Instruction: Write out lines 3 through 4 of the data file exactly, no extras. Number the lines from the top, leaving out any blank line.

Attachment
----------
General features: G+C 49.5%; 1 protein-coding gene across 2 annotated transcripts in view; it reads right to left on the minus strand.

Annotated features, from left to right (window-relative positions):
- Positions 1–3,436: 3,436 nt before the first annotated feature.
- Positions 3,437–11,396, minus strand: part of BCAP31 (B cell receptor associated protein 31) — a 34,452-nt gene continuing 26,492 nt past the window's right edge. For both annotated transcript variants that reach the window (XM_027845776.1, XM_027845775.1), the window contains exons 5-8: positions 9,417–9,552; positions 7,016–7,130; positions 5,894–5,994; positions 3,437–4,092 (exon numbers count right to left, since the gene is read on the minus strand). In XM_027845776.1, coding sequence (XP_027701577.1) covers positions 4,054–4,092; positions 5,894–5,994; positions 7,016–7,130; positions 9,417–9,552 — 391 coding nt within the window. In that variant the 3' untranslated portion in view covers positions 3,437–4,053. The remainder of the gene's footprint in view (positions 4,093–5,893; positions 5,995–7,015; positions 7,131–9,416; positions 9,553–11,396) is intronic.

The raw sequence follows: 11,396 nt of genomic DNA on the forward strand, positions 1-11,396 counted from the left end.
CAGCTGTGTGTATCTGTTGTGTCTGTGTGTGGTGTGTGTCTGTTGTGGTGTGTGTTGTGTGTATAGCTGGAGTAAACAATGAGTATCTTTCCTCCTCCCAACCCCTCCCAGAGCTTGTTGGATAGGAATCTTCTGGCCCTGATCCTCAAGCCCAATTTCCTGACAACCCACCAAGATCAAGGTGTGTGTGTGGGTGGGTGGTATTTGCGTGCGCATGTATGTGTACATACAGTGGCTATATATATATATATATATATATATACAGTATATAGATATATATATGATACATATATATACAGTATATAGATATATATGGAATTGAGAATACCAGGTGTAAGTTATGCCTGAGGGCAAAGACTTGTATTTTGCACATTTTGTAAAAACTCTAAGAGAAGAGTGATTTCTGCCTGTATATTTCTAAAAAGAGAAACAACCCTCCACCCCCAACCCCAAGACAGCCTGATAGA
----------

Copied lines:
- Positions 1–3,436: 3,436 nt before the first annotated feature.
- Positions 3,437–11,396, minus strand: part of BCAP31 (B cell receptor associated protein 31) — a 34,452-nt gene continuing 26,492 nt past the window's right edge. For both annotated transcript variants that reach the window (XM_027845776.1, XM_027845775.1), the window contains exons 5-8: positions 9,417–9,552; positions 7,016–7,130; positions 5,894–5,994; positions 3,437–4,092 (exon numbers count right to left, since the gene is read on the minus strand). In XM_027845776.1, coding sequence (XP_027701577.1) covers positions 4,054–4,092; positions 5,894–5,994; positions 7,016–7,130; positions 9,417–9,552 — 391 coding nt within the window. In that variant the 3' untranslated portion in view covers positions 3,437–4,053. The remainder of the gene's footprint in view (positions 4,093–5,893; positions 5,995–7,015; positions 7,131–9,416; positions 9,553–11,396) is intronic.